More food trucks on the menu

Leesha McKenny
Growing business: David Toohey serves veggie burgers and sweet potato crisps from a food truck in Newtown. A report ...
Growing business: David Toohey serves veggie burgers and sweet potato crisps from a food truck in Newtown. A report argues food trucks have opened up a new market. Photo: Janie Barrett

Sydney's mobile dining fleet is set to expand from nine food trucks to 50 under a plan to make them a permanent feature.

Councils from across NSW and interstate were keen to get on board, the City of Sydney council said. The council's staff have briefed more than 20 other areas about its two-year food truck trial and how they can start programs of their own.

The enthusiasm was also shared by would-be operators, according to the council's evaluation of the trial. More than 600 have contacted the council since the first truck, Cantina Mobil, started serving up Mexican food in May 2012.

''The more the merrier,'' said co-owner Stephanie Raco.

Ms Raco said this would help build the public's knowledge and appreciation of the trucks, whose gourmet offerings range from yum cha to organic tapas.

''I remember when we first started,'' she said. ''We'd hear people walking past the truck [saying] 'oh I wouldn't eat anything that came out of a van'.''

The report, to go before councillors on Monday, recommends capping the number of trucks operating at any one time to 50 for a further two years. More locations across the city would be made available for the trucks, which were found to attract about 1700 customers each, per month, during the trial.

''It has been estimated that the current off-street sites can accommodate up to 61 food trucks in any 24-hour period,'' the report said.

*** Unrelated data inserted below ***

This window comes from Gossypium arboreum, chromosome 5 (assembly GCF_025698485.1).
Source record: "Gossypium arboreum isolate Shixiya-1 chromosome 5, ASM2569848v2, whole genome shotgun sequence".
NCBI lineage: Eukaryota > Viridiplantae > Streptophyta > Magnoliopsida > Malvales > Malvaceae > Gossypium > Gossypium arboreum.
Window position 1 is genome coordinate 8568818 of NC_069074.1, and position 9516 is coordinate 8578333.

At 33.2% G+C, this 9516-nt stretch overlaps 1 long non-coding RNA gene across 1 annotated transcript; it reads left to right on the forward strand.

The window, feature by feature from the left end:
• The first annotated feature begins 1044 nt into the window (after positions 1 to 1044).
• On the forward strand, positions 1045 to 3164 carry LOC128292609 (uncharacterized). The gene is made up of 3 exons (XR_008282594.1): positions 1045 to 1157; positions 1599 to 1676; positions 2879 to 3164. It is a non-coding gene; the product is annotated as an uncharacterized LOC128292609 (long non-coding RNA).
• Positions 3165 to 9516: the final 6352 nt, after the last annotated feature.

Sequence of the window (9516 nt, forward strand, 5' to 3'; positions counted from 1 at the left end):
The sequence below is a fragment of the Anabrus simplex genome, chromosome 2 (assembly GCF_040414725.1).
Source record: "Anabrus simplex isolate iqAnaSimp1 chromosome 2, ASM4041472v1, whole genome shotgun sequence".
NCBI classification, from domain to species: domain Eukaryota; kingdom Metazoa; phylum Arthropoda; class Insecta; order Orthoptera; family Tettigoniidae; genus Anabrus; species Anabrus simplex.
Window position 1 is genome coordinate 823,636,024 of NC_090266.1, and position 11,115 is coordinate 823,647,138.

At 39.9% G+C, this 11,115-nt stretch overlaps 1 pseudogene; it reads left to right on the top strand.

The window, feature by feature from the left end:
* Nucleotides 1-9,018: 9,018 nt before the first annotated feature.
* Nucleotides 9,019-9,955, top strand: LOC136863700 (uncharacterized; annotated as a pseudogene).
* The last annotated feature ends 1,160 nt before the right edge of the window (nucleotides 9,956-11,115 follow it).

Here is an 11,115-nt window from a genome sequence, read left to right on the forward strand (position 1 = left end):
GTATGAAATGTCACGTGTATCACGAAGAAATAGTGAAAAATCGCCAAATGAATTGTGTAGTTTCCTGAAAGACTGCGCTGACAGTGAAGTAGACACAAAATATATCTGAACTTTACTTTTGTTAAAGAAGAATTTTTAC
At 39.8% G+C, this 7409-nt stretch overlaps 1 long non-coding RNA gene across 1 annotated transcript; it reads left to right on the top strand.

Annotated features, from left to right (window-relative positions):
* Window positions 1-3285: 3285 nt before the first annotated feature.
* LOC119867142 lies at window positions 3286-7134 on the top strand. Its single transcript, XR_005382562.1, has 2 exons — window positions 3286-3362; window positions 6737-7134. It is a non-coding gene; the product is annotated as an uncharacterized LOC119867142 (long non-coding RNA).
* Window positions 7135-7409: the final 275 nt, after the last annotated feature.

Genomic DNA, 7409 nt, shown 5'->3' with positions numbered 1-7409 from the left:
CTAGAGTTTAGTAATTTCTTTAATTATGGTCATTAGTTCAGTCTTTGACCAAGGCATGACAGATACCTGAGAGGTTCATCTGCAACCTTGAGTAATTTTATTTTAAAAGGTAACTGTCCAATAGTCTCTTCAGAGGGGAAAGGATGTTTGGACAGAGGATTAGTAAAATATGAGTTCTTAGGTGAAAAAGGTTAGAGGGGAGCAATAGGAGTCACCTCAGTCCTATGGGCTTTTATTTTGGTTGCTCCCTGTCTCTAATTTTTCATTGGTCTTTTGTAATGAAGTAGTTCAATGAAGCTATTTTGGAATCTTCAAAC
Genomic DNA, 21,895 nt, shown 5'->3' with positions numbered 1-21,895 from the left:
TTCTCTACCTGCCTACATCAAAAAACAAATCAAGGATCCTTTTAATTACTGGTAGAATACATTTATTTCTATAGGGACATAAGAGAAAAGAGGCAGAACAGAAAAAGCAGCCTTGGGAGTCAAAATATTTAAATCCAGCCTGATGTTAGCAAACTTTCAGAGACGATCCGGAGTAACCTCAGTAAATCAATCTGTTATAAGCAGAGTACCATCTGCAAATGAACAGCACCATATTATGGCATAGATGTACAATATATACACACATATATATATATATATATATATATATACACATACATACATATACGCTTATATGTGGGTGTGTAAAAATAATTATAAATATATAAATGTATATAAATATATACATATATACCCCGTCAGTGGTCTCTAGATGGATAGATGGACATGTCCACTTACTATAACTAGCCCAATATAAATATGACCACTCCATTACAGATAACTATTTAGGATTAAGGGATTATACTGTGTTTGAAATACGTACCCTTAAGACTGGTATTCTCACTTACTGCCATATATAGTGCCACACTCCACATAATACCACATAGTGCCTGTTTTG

Restaurant and Catering Australia chief executive John Hart said he was ''sceptical'' about the estimate.

''The pilot certainly was controlled in terms of the quality of the trucks, the fact that they had to meet all of the same requirements that a fixed business would have to meet and also that the placement of the trucks wasn't such that they were competing with existing rate-paying businesses,'' he said. ''Whether that then is continuing to be achieved by adding another 50 trucks into the system is questionable.''

The report argues the trucks, which prompted only eight complaints during the trial, have opened a new market rather than cannibalised an existing one. More than a third of the 400 customers evaluated (34 per cent) indicated they would eat at home if not at a truck, while 44 per cent said they were in an area specifically to eat at one.

''The Sydney Food Trucks program is a great example of how innovative ideas can create a brand new industry and transform the experience of dining after dark,'' lord mayor Clover Moore said.

But the change is unlikely to cause a sudden flood of new mobile dining options on Sydney's streets.

The report estimated ''there may be only 20 trucks'' by the end of the year, due to the length of time it took operators to set up their businesses. It also highlighted the hefty costs involved for any would-be operators, whose vehicle designs and menus would be assessed by a food truck design panel.

The initial set-up costs for the nine businesses involved in the trial ranged from $78,000 to $150,000. The annual average continuing running cost, excluding staff and food, was more than $71,000.